Research & Design Hub Tech Trends

Smart Cities Leverage IoT Building Blocks

Written by Jeff Child

Chips, Systems and Services

Huge opportunities exist today for implementing systems that build Smart Cities. From controlling energy waste to Smart Lighting and traffic control, IoT technologies including sensors, AI platforms, cloud services analog ICs and wireless connectivity products all have roles to play in Smart Cities.

  • What is happening in Smart City technologies?

  • COVID-19 smart entrance counter

  • Large-scale contactless transactions

  • City IoT passenger counting

  • LoRa or Smart City networking

  • LoRa expressway application

  • Cellular IoT platforms for Smart Cities

  • GPS technology for Smart Cities

  • Smart metering in Smart Cities

  • Networking security using AI and IoT

  • AI for Smart Cities

  • LoRaWAN for municipal IoT networking

  • Infineon Technologies’ ENSIV 60GHz radar sensor 


  • Eurotech’s DynaPCN 10-20 device

  • STMicroelectronics’ QFN48-packaged STM32WLE5 wireless SoC

  • Nesten’s G1 node wireless gateway

  • Semtech’s LoRa devices

  • Cloud of Things’ DeviceTone IoT Suite

  • Microchip Technology’s BlueSky GNSS Firewall

  • Texas Instruments’ TPS63900 DC-DC buck-boost converter

In some ways, Smart Cities can be thought of as the ultimate form of the Internet-of-Things (IoT) at work. While IoT implementations in factories and agriculture can be fairly large scale, Smart Cities are inherently large-scale deployments often involving diverse public and private networks and stakeholders. Sub-segments of the Smart City include traffic control, public security, waste management, Smart Lighting and more.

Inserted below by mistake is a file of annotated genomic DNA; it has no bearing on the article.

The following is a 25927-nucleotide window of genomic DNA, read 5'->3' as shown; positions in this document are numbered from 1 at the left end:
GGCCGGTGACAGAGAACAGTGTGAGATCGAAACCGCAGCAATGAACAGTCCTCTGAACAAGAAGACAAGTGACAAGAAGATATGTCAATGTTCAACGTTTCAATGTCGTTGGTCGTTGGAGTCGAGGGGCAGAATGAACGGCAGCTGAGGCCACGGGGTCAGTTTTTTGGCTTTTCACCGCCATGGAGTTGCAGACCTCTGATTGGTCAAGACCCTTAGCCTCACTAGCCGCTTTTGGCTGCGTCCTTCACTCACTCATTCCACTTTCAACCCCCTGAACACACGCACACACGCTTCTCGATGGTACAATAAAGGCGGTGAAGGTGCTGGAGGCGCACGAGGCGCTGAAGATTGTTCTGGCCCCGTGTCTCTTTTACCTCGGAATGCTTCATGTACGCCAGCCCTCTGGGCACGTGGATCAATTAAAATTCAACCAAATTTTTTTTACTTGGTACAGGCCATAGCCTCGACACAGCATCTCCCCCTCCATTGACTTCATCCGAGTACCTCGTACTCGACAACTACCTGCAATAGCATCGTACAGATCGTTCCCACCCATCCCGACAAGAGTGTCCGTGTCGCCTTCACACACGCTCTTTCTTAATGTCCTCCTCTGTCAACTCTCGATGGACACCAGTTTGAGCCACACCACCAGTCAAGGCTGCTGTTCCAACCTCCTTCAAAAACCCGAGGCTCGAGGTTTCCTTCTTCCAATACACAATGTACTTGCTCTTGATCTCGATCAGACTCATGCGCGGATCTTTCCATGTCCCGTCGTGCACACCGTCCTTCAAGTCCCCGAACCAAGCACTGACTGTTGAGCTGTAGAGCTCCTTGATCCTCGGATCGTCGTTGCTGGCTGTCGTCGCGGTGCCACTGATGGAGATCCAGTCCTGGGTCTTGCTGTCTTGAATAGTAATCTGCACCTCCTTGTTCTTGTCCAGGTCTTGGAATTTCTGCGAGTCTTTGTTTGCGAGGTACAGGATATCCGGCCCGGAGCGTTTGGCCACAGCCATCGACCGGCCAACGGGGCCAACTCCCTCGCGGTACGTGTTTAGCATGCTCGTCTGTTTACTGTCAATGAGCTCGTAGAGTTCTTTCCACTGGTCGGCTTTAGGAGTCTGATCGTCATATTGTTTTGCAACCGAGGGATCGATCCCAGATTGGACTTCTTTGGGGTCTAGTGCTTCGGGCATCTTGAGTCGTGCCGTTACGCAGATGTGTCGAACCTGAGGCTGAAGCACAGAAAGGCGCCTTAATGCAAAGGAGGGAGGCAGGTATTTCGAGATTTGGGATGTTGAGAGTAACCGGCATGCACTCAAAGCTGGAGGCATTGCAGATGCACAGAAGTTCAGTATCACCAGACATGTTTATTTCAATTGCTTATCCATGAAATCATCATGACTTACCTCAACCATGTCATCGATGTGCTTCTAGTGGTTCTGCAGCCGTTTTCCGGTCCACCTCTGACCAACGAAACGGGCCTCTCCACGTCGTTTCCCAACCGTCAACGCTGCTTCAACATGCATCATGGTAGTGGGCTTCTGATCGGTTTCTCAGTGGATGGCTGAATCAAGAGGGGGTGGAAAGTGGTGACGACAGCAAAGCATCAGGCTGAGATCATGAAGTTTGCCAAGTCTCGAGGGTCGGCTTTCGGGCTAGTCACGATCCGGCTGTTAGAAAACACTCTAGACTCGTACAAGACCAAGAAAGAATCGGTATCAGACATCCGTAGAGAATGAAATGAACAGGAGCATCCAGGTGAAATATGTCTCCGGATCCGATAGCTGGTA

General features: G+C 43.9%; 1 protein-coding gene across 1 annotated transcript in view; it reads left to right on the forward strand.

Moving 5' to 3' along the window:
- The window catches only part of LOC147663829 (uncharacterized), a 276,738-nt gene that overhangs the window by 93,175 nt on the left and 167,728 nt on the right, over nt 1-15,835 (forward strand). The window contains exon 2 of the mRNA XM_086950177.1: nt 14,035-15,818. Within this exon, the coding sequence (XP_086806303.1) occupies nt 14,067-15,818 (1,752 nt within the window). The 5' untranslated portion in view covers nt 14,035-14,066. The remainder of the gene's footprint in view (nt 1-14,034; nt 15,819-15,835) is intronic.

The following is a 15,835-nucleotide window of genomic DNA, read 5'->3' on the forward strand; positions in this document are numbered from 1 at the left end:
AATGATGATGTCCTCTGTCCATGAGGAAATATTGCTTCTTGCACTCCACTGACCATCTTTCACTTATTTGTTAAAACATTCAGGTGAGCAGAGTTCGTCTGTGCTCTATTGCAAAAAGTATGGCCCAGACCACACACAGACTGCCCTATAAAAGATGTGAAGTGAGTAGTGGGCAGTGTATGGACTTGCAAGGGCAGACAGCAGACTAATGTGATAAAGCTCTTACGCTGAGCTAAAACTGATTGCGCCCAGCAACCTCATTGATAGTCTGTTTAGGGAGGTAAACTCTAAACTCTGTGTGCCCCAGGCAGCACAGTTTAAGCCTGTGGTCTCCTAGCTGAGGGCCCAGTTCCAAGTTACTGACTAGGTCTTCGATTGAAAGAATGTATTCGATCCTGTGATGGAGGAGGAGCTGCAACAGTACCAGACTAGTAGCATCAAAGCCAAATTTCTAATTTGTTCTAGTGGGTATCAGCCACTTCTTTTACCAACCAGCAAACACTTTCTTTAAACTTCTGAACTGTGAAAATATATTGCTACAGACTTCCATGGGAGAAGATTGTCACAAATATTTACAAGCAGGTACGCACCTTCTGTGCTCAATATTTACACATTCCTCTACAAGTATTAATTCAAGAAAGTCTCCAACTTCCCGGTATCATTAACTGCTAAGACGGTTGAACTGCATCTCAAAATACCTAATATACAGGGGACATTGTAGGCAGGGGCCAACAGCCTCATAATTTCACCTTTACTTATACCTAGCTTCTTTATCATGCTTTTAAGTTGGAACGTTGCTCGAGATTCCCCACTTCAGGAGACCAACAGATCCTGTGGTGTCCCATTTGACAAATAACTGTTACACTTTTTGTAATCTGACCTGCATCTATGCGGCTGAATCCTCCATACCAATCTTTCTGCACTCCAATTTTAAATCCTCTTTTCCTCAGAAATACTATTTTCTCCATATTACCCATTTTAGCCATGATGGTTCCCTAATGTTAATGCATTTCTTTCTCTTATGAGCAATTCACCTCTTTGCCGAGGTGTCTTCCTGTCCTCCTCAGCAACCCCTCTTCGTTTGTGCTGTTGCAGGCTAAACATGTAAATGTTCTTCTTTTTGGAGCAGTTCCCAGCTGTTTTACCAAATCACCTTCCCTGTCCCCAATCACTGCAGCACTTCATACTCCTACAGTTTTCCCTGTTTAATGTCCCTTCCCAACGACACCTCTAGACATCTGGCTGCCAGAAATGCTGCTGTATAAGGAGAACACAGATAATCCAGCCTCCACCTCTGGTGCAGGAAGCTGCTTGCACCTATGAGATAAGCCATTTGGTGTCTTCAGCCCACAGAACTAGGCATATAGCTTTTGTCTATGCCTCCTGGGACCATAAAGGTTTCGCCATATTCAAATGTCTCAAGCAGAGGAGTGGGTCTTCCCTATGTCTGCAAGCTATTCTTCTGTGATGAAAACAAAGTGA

Serving the needs of Smart City system developers, a wide range of technologies have emerged over the past 12 months, all useful for various large and small elements of Smart City networked systems. These range from box-level AI solutions and sophisticated IoT cloud services, to chip-level solutions for implementing LoRa wireless edge nodes and battery-powered IoT devices. Meanwhile, new concerns related to COVID-19 have increased the urgency for implementing many kinds of Smart City applications.

There’s no doubt that the COVID-19 pandemic has created needs for special kinds of Smart City solutions. Governmental regulations all over the world have driven an urgent need for solutions to secure social distancing in public buildings in order to support slowing down the spread of COVID-19. With that in mind, Infineon Technologies developed a system that counts people while entering and leaving buildings or rooms and ensures social distancing at the same time. The Smart Entrance Counter solution is a miniaturized, discrete radar board (20mm × 15mm) that accurately and anonymously counts people with one single 60GHz radar sensor and integrated software (Figure 1). A traffic light system informs whether an entry is allowed or not.

FIGURE 1 – Infineon’s Smart Entrance Counter solution (a) is a miniaturized, discrete radar board (b) (20 mm x 15 mm) that accurately and anonymously counts people with one single 60GHz radar sensor and integrated software.